Celebrate Emancipation

Juneteenth 2023

Commemorate African-American heritage and emancipation at Maryland's longest running Juneteenth celebration.

Juneteenth Tours @ Historic Sotterley

Thursday, June 15th to Sunday, June 18th

Experience a special guided tour at Historic Sotterley this Juneteenth weekend that focuses on the lives and stories of those who were enslaved there.

Learn how the enslaved maintained their identities while their freedom was denied, and visit the original 19th-century slave quarters where they lived. Discover the resilience and strength of the families and communities they created, and how many took their freedom. Explore how life changed at Sotterley after the abolition of slavery, and reflect upon the lives of those who did not live to gain their freedom.

Find more information and tour times here.

Mulberry Music Festival @ St. Mary's College of Maryland

Friday, June 16th from 6-9pm

Celebrate Juneteenth weekend with an evening of joyous expression and uplifting beats at the free Mulberry Music Festival. Oh He Dead, Kevin Howard, The Boneshakers, and The JoGo Project take the stage outdoors on the Townhouse Green performing everything from jazz to soul to funk and rock. Bring a lawn chair or blanket to settle in for the performances. Food and beverages will be available for purchase.

Find more information about the festival here.

UCAC Juneteenth Celebration @ John G. Lancaster Park

Saturday, June 17th from 12pm-6:30pm

Join the Unified Committee For Afro-American Contributions at a family-friendly celebration of Emancipation Day. At the Interpretive Center, speakers will explore the significance of Juneteenth. All are welcome to spend the day in the park enjoying live music, food, and community.

Find more information about the celebration here.

Free Open House @ Drayden African American Schoolhouse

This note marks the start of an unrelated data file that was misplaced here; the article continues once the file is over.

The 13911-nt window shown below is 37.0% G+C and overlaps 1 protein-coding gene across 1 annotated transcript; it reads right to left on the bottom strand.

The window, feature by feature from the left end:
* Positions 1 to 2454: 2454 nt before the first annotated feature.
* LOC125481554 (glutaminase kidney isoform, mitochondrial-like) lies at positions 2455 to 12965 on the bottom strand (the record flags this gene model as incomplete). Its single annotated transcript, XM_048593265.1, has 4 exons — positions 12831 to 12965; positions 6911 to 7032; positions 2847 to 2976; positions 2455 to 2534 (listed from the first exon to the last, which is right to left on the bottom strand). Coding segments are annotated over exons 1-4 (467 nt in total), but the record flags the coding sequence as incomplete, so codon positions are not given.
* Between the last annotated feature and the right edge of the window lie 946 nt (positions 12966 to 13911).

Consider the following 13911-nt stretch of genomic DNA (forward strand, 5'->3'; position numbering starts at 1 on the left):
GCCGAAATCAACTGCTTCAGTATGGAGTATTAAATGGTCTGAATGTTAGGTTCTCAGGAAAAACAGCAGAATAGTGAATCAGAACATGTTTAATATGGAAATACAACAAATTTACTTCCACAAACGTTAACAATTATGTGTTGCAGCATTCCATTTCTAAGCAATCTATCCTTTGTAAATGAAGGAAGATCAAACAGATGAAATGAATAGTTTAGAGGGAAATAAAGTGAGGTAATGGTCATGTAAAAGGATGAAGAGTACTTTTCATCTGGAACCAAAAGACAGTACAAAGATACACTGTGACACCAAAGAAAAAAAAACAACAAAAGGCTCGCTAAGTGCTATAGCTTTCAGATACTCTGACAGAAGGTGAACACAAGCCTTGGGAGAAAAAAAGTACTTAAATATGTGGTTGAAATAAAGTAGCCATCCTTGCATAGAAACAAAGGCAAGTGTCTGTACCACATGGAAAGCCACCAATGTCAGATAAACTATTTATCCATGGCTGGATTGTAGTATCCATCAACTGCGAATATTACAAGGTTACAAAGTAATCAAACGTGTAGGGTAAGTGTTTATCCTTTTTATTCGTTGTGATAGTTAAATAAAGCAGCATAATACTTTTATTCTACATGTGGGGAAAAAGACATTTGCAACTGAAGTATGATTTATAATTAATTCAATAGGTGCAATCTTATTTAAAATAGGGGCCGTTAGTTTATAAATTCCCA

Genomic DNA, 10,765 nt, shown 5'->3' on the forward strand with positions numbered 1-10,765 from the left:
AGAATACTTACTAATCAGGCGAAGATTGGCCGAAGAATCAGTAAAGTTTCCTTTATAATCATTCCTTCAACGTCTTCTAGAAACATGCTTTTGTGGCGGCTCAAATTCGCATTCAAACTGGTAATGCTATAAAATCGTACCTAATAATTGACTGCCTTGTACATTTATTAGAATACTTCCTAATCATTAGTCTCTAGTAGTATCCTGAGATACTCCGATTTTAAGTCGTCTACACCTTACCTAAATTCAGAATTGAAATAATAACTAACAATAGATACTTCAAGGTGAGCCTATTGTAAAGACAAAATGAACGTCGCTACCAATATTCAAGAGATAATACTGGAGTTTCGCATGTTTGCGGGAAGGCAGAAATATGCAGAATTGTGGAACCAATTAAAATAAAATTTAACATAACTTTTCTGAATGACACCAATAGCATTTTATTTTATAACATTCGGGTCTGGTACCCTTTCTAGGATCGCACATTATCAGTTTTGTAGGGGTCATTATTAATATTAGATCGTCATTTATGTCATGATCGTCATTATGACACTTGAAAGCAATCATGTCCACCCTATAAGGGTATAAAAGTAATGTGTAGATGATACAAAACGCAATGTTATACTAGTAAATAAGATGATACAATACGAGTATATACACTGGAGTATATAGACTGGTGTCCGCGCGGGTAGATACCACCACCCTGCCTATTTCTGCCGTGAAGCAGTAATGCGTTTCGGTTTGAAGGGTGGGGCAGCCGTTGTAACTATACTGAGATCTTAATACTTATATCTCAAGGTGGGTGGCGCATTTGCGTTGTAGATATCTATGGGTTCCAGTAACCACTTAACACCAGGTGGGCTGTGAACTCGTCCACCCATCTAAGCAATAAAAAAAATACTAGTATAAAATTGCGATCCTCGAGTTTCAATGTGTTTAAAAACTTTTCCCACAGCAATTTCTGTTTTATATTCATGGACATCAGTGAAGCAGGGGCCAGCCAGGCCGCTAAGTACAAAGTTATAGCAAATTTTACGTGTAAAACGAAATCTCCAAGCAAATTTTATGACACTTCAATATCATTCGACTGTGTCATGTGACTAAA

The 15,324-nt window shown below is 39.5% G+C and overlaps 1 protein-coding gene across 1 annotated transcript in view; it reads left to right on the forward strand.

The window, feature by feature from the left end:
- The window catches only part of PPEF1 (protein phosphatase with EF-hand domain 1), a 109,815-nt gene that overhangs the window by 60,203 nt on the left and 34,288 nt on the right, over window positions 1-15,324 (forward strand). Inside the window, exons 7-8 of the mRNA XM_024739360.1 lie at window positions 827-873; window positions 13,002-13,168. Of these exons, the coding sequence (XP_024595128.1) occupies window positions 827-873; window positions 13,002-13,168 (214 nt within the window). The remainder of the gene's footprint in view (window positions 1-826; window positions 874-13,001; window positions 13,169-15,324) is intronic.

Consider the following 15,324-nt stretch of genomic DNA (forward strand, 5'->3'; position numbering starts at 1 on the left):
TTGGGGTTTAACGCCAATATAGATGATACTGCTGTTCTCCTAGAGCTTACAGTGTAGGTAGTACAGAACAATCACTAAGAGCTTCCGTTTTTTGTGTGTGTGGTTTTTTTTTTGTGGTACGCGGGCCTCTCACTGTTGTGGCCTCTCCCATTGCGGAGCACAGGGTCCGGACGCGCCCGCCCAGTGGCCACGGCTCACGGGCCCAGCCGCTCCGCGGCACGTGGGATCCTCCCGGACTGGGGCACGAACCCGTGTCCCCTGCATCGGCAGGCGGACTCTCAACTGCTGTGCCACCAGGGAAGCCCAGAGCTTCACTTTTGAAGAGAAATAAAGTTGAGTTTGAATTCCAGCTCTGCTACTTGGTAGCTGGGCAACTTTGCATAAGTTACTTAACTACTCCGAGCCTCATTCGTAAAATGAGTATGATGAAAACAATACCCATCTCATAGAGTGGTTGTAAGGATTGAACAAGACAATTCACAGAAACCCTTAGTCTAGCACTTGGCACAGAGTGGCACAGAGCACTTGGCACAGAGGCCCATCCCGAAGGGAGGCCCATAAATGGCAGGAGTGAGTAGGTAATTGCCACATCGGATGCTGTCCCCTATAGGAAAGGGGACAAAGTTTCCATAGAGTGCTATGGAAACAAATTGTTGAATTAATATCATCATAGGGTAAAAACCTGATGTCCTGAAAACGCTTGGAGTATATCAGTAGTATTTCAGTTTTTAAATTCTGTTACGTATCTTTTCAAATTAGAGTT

Saturday, June 17th to Monday, June 19th from 11am-2pm

Drayden, one of the nation's best-preserved one-room African American schoolhouses and a significant cultural site, is hosting free open houses in honor of Juneteenth. Explore the stories of students who attended Drayden and understand the hardships they had to face during an era of segregated education.

About Juneteenth

on June 19, 1865, in Galveston, the people of Texas were informed by Major General Gordon Granger and backed by 1,800 troops of the Union Army that in accordance with a Proclamation, General Order No. 3, issued from the Executive of the United States, all slaves are free. This proclamation announced the end of the Civil War and the freedom of enslaved peoples in the State of Texas. This involved absolute equality of rights and rights of property between former masters and slaves, and the connection heretofore existing between them became that between employer and free laborer. While Abraham Lincoln’s Emancipation Proclamation had gone into effect on January 1, 1863, emancipating all enslaved people in those states in rebellion against the United States, the decree had not yet taken effect in Texas due to its distance from Union armies.

That evening, thousands of people in Galveston celebrated their freedom with dancing, singing, and feasting. In the years that followed, other southern cities also began to organize Juneteenth festivities. It was not until January 1, 1980, however, that Juneteenth was designated an official state holiday in Texas. Through the efforts of African American state legislator Al Edwards, Juneteenth became the first emancipation celebration granted official state recognition.

Today, Juneteenth is celebrated not only in Texas but in cities throughout the United States. In 2021, President Joseph R. Biden signed the Juneteenth National Independence Day Act into law, making Juneteenth a federal holiday.

Juneteenth activities include picnics, parades, barbecues, ball games, and family reunions. It is also a time for people to recount the events of the past. Today Juneteenth has taken on a more national perspective, celebrating African-American freedom while encouraging self-development and respect for all cultures.

Learn more about Juneteenth here.

Explore Other African American History & Heritage Sites